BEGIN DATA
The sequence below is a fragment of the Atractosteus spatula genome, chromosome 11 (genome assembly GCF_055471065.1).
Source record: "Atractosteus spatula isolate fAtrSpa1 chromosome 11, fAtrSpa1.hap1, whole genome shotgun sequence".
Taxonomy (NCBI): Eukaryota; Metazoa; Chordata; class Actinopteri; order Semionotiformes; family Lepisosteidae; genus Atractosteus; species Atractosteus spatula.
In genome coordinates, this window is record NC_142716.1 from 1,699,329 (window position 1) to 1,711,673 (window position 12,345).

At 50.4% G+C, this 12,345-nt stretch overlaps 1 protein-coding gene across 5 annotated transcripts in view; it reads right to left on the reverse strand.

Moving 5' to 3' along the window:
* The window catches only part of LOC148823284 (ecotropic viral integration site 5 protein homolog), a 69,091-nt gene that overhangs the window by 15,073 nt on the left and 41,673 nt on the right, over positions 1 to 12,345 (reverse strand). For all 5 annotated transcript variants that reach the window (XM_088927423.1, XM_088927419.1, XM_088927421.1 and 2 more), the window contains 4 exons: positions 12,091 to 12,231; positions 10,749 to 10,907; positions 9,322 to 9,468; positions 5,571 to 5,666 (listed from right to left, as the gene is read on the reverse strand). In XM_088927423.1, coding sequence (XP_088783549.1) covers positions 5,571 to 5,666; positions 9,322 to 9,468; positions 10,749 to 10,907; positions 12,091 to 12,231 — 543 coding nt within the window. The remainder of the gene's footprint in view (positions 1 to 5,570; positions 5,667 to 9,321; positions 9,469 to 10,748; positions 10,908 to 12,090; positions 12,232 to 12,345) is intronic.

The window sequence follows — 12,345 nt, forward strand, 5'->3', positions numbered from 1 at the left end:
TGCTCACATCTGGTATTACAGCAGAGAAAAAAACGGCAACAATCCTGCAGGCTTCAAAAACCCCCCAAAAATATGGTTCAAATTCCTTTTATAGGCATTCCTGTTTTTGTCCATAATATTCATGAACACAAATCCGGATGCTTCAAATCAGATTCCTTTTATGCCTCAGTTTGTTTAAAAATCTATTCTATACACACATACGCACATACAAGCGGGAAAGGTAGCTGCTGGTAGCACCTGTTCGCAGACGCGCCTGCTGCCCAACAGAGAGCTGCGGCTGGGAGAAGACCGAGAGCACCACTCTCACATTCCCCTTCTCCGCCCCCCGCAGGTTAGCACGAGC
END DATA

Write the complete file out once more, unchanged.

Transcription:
The sequence below is a fragment of the Atractosteus spatula genome, chromosome 11 (genome assembly GCF_055471065.1).
Source record: "Atractosteus spatula isolate fAtrSpa1 chromosome 11, fAtrSpa1.hap1, whole genome shotgun sequence".
Taxonomy (NCBI): Eukaryota; Metazoa; Chordata; class Actinopteri; order Semionotiformes; family Lepisosteidae; genus Atractosteus; species Atractosteus spatula.
In genome coordinates, this window is record NC_142716.1 from 1,699,329 (window position 1) to 1,711,673 (window position 12,345).

At 50.4% G+C, this 12,345-nt stretch overlaps 1 protein-coding gene across 5 annotated transcripts in view; it reads right to left on the reverse strand.

Moving 5' to 3' along the window:
* The window catches only part of LOC148823284 (ecotropic viral integration site 5 protein homolog), a 69,091-nt gene that overhangs the window by 15,073 nt on the left and 41,673 nt on the right, over positions 1 to 12,345 (reverse strand). For all 5 annotated transcript variants that reach the window (XM_088927423.1, XM_088927419.1, XM_088927421.1 and 2 more), the window contains 4 exons: positions 12,091 to 12,231; positions 10,749 to 10,907; positions 9,322 to 9,468; positions 5,571 to 5,666 (listed from right to left, as the gene is read on the reverse strand). In XM_088927423.1, coding sequence (XP_088783549.1) covers positions 5,571 to 5,666; positions 9,322 to 9,468; positions 10,749 to 10,907; positions 12,091 to 12,231 — 543 coding nt within the window. The remainder of the gene's footprint in view (positions 1 to 5,570; positions 5,667 to 9,321; positions 9,469 to 10,748; positions 10,908 to 12,090; positions 12,232 to 12,345) is intronic.

The window sequence follows — 12,345 nt, forward strand, 5'->3', positions numbered from 1 at the left end:
TGCTCACATCTGGTATTACAGCAGAGAAAAAAACGGCAACAATCCTGCAGGCTTCAAAAACCCCCCAAAAATATGGTTCAAATTCCTTTTATAGGCATTCCTGTTTTTGTCCATAATATTCATGAACACAAATCCGGATGCTTCAAATCAGATTCCTTTTATGCCTCAGTTTGTTTAAAAATCTATTCTATACACACATACGCACATACAAGCGGGAAAGGTAGCTGCTGGTAGCACCTGTTCGCAGACGCGCCTGCTGCCCAACAGAGAGCTGCGGCTGGGAGAAGACCGAGAGCACCACTCTCACATTCCCCTTCTCCGCCCCCCGCAGGTTAGCACGAGC